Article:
Sepp questions away goals rule


The system, which has been in play in European competition since 1965, dictates that the team who has scored the most goals away from home wins the tie if the scores are level.

Blatter, however, claims the rule favours the team playing away from home in the second leg because those game can go to extra time, meaning there is more time to score an away goal.

Blatter said in a column in the Fifa Weekly Magazine: "It is time to rethink the system. Football has progressed since the 1960s, so the away goals rule may now be questioned. Does the away goals rule still make sense?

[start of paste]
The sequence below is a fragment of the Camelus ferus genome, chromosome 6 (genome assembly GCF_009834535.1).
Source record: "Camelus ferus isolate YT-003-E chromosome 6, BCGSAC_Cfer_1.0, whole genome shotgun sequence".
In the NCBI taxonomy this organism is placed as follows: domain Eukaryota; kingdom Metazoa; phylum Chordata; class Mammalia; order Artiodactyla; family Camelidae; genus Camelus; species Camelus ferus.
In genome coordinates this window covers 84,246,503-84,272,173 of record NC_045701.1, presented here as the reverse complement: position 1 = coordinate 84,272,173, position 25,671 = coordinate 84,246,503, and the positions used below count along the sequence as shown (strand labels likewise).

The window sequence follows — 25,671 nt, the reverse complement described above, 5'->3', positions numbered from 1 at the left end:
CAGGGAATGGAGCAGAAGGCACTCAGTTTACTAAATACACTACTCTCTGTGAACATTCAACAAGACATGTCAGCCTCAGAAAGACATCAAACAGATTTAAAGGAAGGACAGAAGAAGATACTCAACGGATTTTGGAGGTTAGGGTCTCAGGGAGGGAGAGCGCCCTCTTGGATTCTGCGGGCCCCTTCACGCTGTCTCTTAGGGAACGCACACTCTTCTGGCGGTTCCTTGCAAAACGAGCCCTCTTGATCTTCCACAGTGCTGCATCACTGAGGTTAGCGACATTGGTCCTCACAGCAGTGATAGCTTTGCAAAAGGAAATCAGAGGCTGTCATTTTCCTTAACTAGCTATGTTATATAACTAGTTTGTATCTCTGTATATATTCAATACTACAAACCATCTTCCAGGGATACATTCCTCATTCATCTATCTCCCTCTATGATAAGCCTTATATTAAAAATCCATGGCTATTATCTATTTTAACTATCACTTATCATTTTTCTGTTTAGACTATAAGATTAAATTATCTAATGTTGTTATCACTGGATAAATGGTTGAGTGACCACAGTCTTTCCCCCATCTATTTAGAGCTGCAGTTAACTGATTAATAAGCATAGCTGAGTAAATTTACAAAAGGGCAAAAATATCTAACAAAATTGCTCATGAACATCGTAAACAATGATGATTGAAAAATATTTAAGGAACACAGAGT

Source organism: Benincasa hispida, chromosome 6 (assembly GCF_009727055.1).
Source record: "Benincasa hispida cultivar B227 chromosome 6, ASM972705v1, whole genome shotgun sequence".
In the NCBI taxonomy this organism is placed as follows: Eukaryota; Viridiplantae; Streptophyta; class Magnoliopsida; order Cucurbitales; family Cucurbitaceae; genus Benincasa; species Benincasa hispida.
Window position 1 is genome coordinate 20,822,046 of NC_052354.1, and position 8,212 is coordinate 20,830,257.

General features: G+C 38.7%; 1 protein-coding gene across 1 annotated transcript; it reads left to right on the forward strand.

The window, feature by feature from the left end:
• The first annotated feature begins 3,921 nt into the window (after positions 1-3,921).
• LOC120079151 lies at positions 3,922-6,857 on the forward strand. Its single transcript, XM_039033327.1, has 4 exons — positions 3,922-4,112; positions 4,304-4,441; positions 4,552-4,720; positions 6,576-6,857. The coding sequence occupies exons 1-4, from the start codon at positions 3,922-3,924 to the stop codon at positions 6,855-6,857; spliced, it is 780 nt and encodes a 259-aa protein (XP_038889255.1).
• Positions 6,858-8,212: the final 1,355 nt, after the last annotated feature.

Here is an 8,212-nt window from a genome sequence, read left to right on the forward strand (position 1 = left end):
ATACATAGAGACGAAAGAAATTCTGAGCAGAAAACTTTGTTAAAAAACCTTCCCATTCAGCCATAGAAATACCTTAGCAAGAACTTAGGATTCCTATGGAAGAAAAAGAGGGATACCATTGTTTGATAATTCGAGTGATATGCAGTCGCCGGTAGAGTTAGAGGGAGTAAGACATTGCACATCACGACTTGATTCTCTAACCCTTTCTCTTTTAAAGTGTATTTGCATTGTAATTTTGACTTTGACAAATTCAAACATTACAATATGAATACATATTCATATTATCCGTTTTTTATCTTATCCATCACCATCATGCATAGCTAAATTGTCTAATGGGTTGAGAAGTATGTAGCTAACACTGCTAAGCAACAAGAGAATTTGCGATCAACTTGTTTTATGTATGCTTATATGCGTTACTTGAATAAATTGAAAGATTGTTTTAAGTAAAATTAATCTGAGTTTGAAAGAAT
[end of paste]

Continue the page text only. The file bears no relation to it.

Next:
"The idea dates back to a time when away games were often an adventure, involving journeys that could be long and arduous - and the playing conditions would vary considerably.

"In reality it favours the club that play away from home in the second leg. Where the scores are tied, that team has 30 minutes more than their opponent to score a valuable away goal. After all, in the first leg there is no extra time.

"Such an imbalance has already been disposed of in various competitions. The away goals rule is no longer used in the semi-finals of the promotion play-offs in English football."

The Swiss suggested the rule be altered so that away goals only count 'double' until the end of normal time in the second leg and not in extra time. This modification is employed in MLS play-offs in the USA and in the CONCACAF Champions League.